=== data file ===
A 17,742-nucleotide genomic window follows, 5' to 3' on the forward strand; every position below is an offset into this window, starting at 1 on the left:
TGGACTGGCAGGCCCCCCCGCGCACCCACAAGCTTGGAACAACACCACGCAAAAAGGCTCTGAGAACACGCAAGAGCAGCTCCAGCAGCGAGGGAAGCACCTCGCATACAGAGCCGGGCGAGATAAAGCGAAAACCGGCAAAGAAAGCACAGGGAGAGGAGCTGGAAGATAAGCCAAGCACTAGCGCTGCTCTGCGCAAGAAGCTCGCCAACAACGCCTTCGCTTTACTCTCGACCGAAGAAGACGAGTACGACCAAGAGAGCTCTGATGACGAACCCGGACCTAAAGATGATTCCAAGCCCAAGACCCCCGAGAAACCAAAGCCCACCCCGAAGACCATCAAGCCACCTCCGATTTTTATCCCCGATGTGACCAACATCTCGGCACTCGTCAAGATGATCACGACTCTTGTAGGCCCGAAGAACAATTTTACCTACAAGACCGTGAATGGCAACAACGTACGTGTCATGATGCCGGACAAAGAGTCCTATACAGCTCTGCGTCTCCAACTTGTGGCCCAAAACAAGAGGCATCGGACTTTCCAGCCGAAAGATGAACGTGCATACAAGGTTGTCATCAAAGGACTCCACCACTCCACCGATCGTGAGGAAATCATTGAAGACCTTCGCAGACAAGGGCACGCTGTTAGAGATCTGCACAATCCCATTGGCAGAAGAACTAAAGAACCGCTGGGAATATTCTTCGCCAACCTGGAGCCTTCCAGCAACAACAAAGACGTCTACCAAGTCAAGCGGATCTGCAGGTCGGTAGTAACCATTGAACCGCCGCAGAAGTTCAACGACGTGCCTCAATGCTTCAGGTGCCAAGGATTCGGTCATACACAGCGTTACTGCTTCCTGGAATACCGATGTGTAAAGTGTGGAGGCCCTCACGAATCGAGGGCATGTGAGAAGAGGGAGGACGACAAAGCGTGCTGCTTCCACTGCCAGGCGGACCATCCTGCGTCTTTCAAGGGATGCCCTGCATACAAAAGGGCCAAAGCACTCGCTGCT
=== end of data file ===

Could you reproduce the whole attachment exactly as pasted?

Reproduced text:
A 17,742-nucleotide genomic window follows, 5' to 3' on the forward strand; every position below is an offset into this window, starting at 1 on the left:
TGGACTGGCAGGCCCCCCCGCGCACCCACAAGCTTGGAACAACACCACGCAAAAAGGCTCTGAGAACACGCAAGAGCAGCTCCAGCAGCGAGGGAAGCACCTCGCATACAGAGCCGGGCGAGATAAAGCGAAAACCGGCAAAGAAAGCACAGGGAGAGGAGCTGGAAGATAAGCCAAGCACTAGCGCTGCTCTGCGCAAGAAGCTCGCCAACAACGCCTTCGCTTTACTCTCGACCGAAGAAGACGAGTACGACCAAGAGAGCTCTGATGACGAACCCGGACCTAAAGATGATTCCAAGCCCAAGACCCCCGAGAAACCAAAGCCCACCCCGAAGACCATCAAGCCACCTCCGATTTTTATCCCCGATGTGACCAACATCTCGGCACTCGTCAAGATGATCACGACTCTTGTAGGCCCGAAGAACAATTTTACCTACAAGACCGTGAATGGCAACAACGTACGTGTCATGATGCCGGACAAAGAGTCCTATACAGCTCTGCGTCTCCAACTTGTGGCCCAAAACAAGAGGCATCGGACTTTCCAGCCGAAAGATGAACGTGCATACAAGGTTGTCATCAAAGGACTCCACCACTCCACCGATCGTGAGGAAATCATTGAAGACCTTCGCAGACAAGGGCACGCTGTTAGAGATCTGCACAATCCCATTGGCAGAAGAACTAAAGAACCGCTGGGAATATTCTTCGCCAACCTGGAGCCTTCCAGCAACAACAAAGACGTCTACCAAGTCAAGCGGATCTGCAGGTCGGTAGTAACCATTGAACCGCCGCAGAAGTTCAACGACGTGCCTCAATGCTTCAGGTGCCAAGGATTCGGTCATACACAGCGTTACTGCTTCCTGGAATACCGATGTGTAAAGTGTGGAGGCCCTCACGAATCGAGGGCATGTGAGAAGAGGGAGGACGACAAAGCGTGCTGCTTCCACTGCCAGGCGGACCATCCTGCGTCTTTCAAGGGATGCCCTGCATACAAAAGGGCCAAAGCACTCGCTGCT